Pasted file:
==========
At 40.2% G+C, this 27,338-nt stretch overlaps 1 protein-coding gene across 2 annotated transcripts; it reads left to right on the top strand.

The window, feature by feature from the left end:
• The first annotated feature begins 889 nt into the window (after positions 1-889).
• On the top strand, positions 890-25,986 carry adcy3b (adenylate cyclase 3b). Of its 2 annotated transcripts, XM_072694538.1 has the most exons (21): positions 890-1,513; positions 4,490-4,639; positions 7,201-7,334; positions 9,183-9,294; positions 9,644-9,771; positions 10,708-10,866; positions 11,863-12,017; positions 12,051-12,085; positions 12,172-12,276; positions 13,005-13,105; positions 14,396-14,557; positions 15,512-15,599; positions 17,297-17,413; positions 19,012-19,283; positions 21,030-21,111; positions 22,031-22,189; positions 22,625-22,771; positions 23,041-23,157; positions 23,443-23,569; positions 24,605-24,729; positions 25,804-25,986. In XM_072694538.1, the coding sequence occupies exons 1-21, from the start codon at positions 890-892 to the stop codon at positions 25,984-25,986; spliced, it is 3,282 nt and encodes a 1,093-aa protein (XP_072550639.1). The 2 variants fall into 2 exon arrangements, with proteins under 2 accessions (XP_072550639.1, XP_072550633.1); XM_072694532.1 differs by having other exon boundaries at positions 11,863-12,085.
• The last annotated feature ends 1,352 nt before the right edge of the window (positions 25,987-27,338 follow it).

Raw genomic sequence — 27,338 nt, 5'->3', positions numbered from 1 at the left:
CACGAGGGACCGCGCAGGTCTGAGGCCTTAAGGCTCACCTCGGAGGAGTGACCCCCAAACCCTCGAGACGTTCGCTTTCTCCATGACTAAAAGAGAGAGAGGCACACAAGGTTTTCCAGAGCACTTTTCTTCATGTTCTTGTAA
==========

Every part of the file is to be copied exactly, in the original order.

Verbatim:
At 40.2% G+C, this 27,338-nt stretch overlaps 1 protein-coding gene across 2 annotated transcripts; it reads left to right on the top strand.

The window, feature by feature from the left end:
• The first annotated feature begins 889 nt into the window (after positions 1-889).
• On the top strand, positions 890-25,986 carry adcy3b (adenylate cyclase 3b). Of its 2 annotated transcripts, XM_072694538.1 has the most exons (21): positions 890-1,513; positions 4,490-4,639; positions 7,201-7,334; positions 9,183-9,294; positions 9,644-9,771; positions 10,708-10,866; positions 11,863-12,017; positions 12,051-12,085; positions 12,172-12,276; positions 13,005-13,105; positions 14,396-14,557; positions 15,512-15,599; positions 17,297-17,413; positions 19,012-19,283; positions 21,030-21,111; positions 22,031-22,189; positions 22,625-22,771; positions 23,041-23,157; positions 23,443-23,569; positions 24,605-24,729; positions 25,804-25,986. In XM_072694538.1, the coding sequence occupies exons 1-21, from the start codon at positions 890-892 to the stop codon at positions 25,984-25,986; spliced, it is 3,282 nt and encodes a 1,093-aa protein (XP_072550639.1). The 2 variants fall into 2 exon arrangements, with proteins under 2 accessions (XP_072550639.1, XP_072550633.1); XM_072694532.1 differs by having other exon boundaries at positions 11,863-12,085.
• The last annotated feature ends 1,352 nt before the right edge of the window (positions 25,987-27,338 follow it).

Raw genomic sequence — 27,338 nt, 5'->3', positions numbered from 1 at the left:
CACGAGGGACCGCGCAGGTCTGAGGCCTTAAGGCTCACCTCGGAGGAGTGACCCCCAAACCCTCGAGACGTTCGCTTTCTCCATGACTAAAAGAGAGAGAGGCACACAAGGTTTTCCAGAGCACTTTTCTTCATGTTCTTGTAA